You may be familiar with the numbness or “pins and needles” feeling from staying seated in one position too long, or from holding your arm at an uncomfortable angle for a period of time. But when this numbness or tingling does not go away quickly, or has no obvious cause, it may be a sign of nerve damage or other medical problems.
causes of numbness
Many cases of numbness and tingling in the arms and hands are a result of a nerve injury or accident. These injuries may make you a candidate for surgical nerve repair to relieve the numbness, pain or other symptoms that affect your quality of life. These injuries could be due to:
- Traumatic event or accident
- Prior surgery
- Prior injury from a fractured or broken bone
- Long-term compression (often due to overuse)
what types of nerve injuries could cause numbness and tingling?
There are seven nerves that control sensation to the hands and arms:
- Axillary nerve injury can cause numbness and weakness in the outer shoulder. This could be due to improper use of crutches or cast placement, a traumatic injury or event (like a car accident), a bone fracture of the upper humerus, a dislocated shoulder, or prior shoulder arthoscropy (surgery to repair joint problems).
- Brachial plexus nerve injury can cause a limp arm, pain and numbness in the shoulder. This could be due to a traumatic accident or injury, or Erb’s palsy (which can occur during childbirth, or due to an accident later in life).
- Musculocutaneous nerve injury can cause pain, tingling or numbness of the outside of the forearm. It can happen due to overusing the biceps, a traumatic injury to the shoulder or arm or surgical injury (usually during surgery on the humerus bone).
- Median nerve injury can cause numbness, pain, tingling or weakness of the forearm, wrist or hand. This could be due to a traumatic injury or entrapment of the nerve near the wrist. This entrapment is called carpal tunnel syndrome and is common among people who use repetitive wrist or hand motions.
- Ulnar nerve injury can cause numbness, pain, tingling or weakness in the hand, inability to move your fingers, and weakness when flexing the hand. Common causes include entrapment of the nerve around the elbow or the palm, an injury such as a glass cut or car accident, or long-term compression (such as from bicycle handlebars or using a computer mouse for long hours).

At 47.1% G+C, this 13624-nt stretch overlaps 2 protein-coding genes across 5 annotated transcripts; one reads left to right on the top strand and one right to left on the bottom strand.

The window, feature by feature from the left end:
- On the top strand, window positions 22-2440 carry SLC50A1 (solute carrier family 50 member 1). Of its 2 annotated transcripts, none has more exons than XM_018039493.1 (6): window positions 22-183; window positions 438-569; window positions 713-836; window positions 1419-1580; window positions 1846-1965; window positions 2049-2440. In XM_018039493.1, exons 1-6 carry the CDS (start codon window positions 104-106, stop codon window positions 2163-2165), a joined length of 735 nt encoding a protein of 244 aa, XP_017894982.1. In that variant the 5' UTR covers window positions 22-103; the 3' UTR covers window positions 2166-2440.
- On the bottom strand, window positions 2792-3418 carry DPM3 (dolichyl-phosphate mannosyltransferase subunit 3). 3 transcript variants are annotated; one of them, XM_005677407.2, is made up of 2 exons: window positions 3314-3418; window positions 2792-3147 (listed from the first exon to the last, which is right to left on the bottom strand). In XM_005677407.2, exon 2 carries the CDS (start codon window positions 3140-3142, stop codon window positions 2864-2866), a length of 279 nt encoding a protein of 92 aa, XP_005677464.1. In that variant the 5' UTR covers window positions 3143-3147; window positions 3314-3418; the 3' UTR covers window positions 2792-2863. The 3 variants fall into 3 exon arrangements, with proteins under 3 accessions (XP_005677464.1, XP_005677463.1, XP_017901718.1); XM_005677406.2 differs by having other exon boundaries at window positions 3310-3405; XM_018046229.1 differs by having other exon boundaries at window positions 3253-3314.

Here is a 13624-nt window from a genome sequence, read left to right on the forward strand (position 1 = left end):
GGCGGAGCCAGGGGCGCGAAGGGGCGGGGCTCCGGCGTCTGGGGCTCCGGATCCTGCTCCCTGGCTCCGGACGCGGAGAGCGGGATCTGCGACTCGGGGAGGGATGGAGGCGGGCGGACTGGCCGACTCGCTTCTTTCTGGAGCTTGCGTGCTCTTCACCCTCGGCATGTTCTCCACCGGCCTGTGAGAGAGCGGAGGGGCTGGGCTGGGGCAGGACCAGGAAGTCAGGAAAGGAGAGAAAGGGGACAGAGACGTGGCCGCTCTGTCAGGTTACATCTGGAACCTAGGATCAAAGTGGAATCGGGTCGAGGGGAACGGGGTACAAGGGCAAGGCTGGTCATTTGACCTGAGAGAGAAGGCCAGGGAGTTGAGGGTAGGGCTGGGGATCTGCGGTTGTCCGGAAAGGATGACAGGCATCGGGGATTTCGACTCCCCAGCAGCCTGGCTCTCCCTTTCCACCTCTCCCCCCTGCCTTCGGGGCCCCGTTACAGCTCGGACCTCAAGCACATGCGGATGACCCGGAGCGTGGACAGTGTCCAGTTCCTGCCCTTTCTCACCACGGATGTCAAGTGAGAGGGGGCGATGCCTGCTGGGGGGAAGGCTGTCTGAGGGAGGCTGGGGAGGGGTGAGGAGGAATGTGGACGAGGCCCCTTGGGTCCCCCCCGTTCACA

- Radial nerve injury can cause numbness, tingling or weakness in the wrist, fingers and thumb. This can happen due to entrapment of the nerve (carpal tunnel syndrome), traumatic injury or accident (such as from power tools or a car accident), or breaks in the humerus bone.
- Digital nerve injury can cause numbness, tingling or pain in the fingers. Causes include a cut or laceration to the fingers, or a traumatic injury.
other causes of numbness
Not all cases of numbness and tingling are a result of nerve damage. Chronic loss of sensation in the arms and hands is also called peripheral neuropathy, and its cause could be a wide range of medical conditions. Peripheral neuropathy is different than a nerve injury, and it cannot be fixed with surgical nerve repair.
- Up to 50% of people with diabetes may feel numbness, tingling or pain in their hands, arms, legs and feet. This happens when diabetes damages the blood vessels that support nerves, leading to peripheral neuropathy.
- Multiple sclerosis (MS). Loss of sensation in the arms, legs, face or body is often one of the first symptoms of MS, since the disease causes the immune system to attack the fatty tissue that protects your nerve cells.
- Vitamin deficiency. A vitamin B12 deficiency is a common cause of numb hands and feet; other vitamin deficiencies can also affect nerve function. Your doctor can perform tests to determine which, if any, vitamins you may be lacking.
- People with fibromyalgia, a chronic fatigue disorder, may experience numb hands. Other symptoms of the disorder often include musculoskeletal pain, along with sleep, memory and mood issues.
- Herniated disc. A herniated, slipped or bulged disc is an injury to the tissue that cushions and connects the vertebrae. In some cases, it can cause numbness and/or pain in the hands and shoulders, or the lower body, depending on the location of the injured disc.
- Cancer treatments. Chemotherapy, radiotherapy and surgery can lead to hypersensitivitiy (tingling, burning and electrical sensations) and/or hyposensitivity (numbness and muscle weakness). It can occur in up to 40% of cancer patients.
how can i regain feeling in my hands and arms?
Most people experience numb or tingling hands and arms from time to time. But when it affects your quality of life, it’s time to seek help. If you suspect your symptoms are caused by nerve damage, we’ve created a guide to help you locate a doctor who treats nerve problems.